Lecture 10, Part 2 – Spectacle and Surveillance

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Department
Classical Studies
Course
Classical Studies 2301A/B
Professor
Randall Pogorzelski
Semester
Winter

Description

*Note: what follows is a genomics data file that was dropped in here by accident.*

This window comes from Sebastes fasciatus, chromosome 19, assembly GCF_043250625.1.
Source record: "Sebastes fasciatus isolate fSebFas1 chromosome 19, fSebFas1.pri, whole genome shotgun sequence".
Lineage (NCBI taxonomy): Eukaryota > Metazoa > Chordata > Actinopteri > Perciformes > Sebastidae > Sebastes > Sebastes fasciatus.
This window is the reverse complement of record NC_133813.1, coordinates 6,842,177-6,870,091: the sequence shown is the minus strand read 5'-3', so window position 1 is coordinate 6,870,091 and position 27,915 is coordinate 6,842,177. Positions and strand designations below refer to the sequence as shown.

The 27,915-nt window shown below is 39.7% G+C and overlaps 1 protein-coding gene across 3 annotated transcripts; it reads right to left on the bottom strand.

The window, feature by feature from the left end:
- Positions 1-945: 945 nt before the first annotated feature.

Lecture 10, Part 2 – Spectacle and Surveillance  Quotes… o The perpetual penality that traverses all points and supervises every instant in the disciplinary institutions compares, differentiates, hierarchizes, homogenizes, excludes. In short, it normalizes. It is opposed, therefore, term by term, to a judicial penality whose essential function is to refer, not to a set of observable phenomena, but to a corpus of laws and texts that must be remembered; that operates not by differentiating individuals, but by specifying acts according to a number of general categories; not by hierarchizing, but quite simply by bringing into play the binary opposition of the permitted and the forbidden; not by homogenizing, but by operating the division, acquired once and for all, of condemnation. (183)  Modern and pre-modern/ancient views of crime  Ancient: legal view/definition of crime o What is permitted and what is forbidden o Acts are criminal or not, based on a particular set of laws  Modern: disciplinary view of crime o Social constructionist view of crime  Deals with the structure of a specific society o What is criminal goes beyond the law, deals with what is socially acceptable and what is not o Disciplinary mechanism is about the people, differentiates the people, not the criminal acts o I. The examination transformed the economy of visibility into the exercise of power. Traditionally, power was what was seen, what was shown and what was manifested and, paradoxically, found the principle of its force in the movement by which it deployed that force. Those on whom it was exercised could remain in the shade; they received light only from that portion of power that was conceded to them, or from the reflection of it that for a moment they carried. Disciplinary power, on the other hand, is exercised through its invisibility; at the same time it imposes on those whom it subjects a principle of compulsory visibility. In discipline, it is the subjects who have to be seen. (187) o This enclosed, segmented space, observed at every point, in which the individuals are inserted in a fixed place, in which the slightest movements are supervised, in which all events are recorded, in which an uninterrupted work of writing links the centre and periphery, in which power is exercised without division, according to a continuous hierarchical figure, in which each individual is constantly located, examined and distributed among the living beings, the sick and the dead - all this constitutes a compact model of the disciplinary mechanism. The plague is met by order; its function is to sort out every possible confusion: that of the disease, which is transmitted when bodies are mixed together; that of the evil, which is increased when fear and death overcome prohibitions. (197)  At the heart of order, is discipline and punishment  Evil (criminality) is met by order  Might think of criminality as a sort of criminality, and vice versa o Psychological positivism  Punishment is about improving and curing, we can rehabilitate people  In the modern world, we believe that state has a direct interest and maintaining order  Indirect interest in the ancient world; crime was seen as confrontation between people instead of between people and the state; state only involved in extreme circumstances o Bentham's Panopticon is the architectural figure of this composition. We know the principle on which it was based: at the periphery, an annular building; at the centre, a tower; this tower is pierced with wide windows that open onto the inner side of the ring; the peripheric building is divided into cells, each of which extends the whole width of the building; they have two windows, one on the inside, corresponding to the windows of the tower; the other, on the outside, allows the light to cross the cell from one end to the other. All that is needed, then, is to place a supervisor in a central tower and to shut up in each cell a madman, a patient, a condemned man,
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